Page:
7. What assessment he has made of the potential effect of a UK withdrawal from the EU on the UK’s digital industries. (904769)
With your permission, Mr Speaker, I would like to take Question 7 with Question 14, if that is okay.
We think that leaving the EU would be an absolute disaster for Britain’s digital industries.
It would be okay, if the hon. Member for Sedgefield (Phil Wilson) were here, but he isn’t, so it isn’t, but we will proceed unabashed by his absence, because we have the right hon. Member for Newcastle upon Tyne East (Mr Brown).
The digital sector is very important to the north-east of England, as my hon. Friend the Member for Sunderland Central (Julie Elliott) made clear earlier. Some 25,000 jobs are now directly involved in the sector. What reassurance can the Minister give the House that there will be market access arrangements with our partners in the EU in the event of a no vote?
I am afraid that I cannot give the right hon. Gentleman that reassurance, and that is what really worries me about our leaving the EU. Not only does the digital industry provide the 25,000 jobs he mentioned but overall it represents about 7% of the UK’s gross value added. We are at the heart of negotiating the digital single market, which will give our digital industries even more opportunities, and that is why we must stay in.
I was at a breakfast meeting this morning with digitech companies from Vancouver in British Columbia that are here on an inward trade mission, looking at investing in the UK. Does the Minister agree that this dangerous and damaging remain campaign, which is based wholly on a fear of leaving the European Union that is not justified, is going to do great damage? Has he done any assessment of how much damage is being done to investment by the talking down of this country by those who want us to remain in servitude to the EU?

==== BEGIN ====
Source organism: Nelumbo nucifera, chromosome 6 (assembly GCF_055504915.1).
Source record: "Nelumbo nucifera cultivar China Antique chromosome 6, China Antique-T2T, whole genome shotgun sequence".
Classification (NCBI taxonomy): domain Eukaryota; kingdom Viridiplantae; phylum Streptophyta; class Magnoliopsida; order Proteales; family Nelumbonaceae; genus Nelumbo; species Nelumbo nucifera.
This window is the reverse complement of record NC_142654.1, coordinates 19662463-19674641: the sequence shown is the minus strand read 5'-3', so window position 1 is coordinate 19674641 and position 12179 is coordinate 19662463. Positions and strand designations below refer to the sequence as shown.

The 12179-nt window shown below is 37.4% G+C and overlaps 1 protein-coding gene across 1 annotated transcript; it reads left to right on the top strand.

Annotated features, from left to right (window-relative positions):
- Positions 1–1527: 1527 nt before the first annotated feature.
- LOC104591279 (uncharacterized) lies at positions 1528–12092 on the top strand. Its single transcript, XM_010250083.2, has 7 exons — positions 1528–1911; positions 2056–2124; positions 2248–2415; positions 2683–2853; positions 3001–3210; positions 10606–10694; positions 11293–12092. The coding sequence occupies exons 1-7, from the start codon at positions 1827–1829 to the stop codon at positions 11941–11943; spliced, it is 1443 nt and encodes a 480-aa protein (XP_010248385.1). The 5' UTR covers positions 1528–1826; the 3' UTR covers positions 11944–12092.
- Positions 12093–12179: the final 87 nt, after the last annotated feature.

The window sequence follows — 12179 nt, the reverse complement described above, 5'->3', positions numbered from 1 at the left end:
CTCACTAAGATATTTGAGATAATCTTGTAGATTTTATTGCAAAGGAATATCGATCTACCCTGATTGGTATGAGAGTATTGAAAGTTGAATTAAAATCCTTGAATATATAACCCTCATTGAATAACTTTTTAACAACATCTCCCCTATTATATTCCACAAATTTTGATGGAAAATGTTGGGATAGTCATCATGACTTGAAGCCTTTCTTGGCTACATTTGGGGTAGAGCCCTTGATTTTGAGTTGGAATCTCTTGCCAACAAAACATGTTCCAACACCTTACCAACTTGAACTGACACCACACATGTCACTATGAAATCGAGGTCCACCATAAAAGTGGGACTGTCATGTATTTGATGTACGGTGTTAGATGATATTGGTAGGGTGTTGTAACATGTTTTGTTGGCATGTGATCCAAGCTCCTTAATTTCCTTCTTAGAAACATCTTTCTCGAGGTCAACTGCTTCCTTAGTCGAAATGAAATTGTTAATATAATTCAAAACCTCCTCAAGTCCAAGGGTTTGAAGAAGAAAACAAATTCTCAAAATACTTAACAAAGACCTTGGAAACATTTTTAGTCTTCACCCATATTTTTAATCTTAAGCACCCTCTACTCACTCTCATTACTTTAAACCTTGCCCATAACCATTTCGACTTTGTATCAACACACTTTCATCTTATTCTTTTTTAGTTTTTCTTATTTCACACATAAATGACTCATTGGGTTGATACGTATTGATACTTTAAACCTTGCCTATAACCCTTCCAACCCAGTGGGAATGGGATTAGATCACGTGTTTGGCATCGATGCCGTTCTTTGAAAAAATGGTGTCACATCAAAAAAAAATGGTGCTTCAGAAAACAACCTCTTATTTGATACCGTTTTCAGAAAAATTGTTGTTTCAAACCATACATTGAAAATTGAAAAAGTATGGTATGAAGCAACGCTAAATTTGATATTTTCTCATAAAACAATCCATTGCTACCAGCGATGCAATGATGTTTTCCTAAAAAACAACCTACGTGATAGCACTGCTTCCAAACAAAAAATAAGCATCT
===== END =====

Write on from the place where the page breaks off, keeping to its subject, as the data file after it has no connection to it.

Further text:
I hear what my hon. Friend has to say, but I wish the leave campaign would stop running this terrible fear campaign. I am confident that we are going to stay in Europe and continue to attract investment. I am pleased to hear that our Canadian trade envoy, to which I gather my hon. Friend had access, shows us how even as members of the European Union, we can still negotiate and engage globally with many other countries. Being a member of the European Union does not prevent us from working with countries outside the EU, and the leave campaign’s fear campaign has to stop saying it does.
On Sunday, the European Union slashed roaming charges by 75%, and they will be abolished altogether next year. That is a huge boost to British businesses with European ambitions as well as to Leicester City fans, now with Champions league travel to plan. The UK is Europe’s biggest digital economy. We buy and sell more online than any other country. Would the Minister like to estimate how long it would take him, even with his fabled charm, to renegotiate all our international digital agreements in the event of a Brexit, and what our £118 billion digital economy would do in the meantime?
I think it would take ages—it would take absolutely years to renegotiate. I recently returned from a G7 meeting in Japan, proving again that the leave campaign’s fear campaign is completely wrong. I was able to spend some time with the European vice-president, talking about the great opportunities that the digital single market presents. It was a lot of fun. We want to be part of that digital single market—growing for Britain.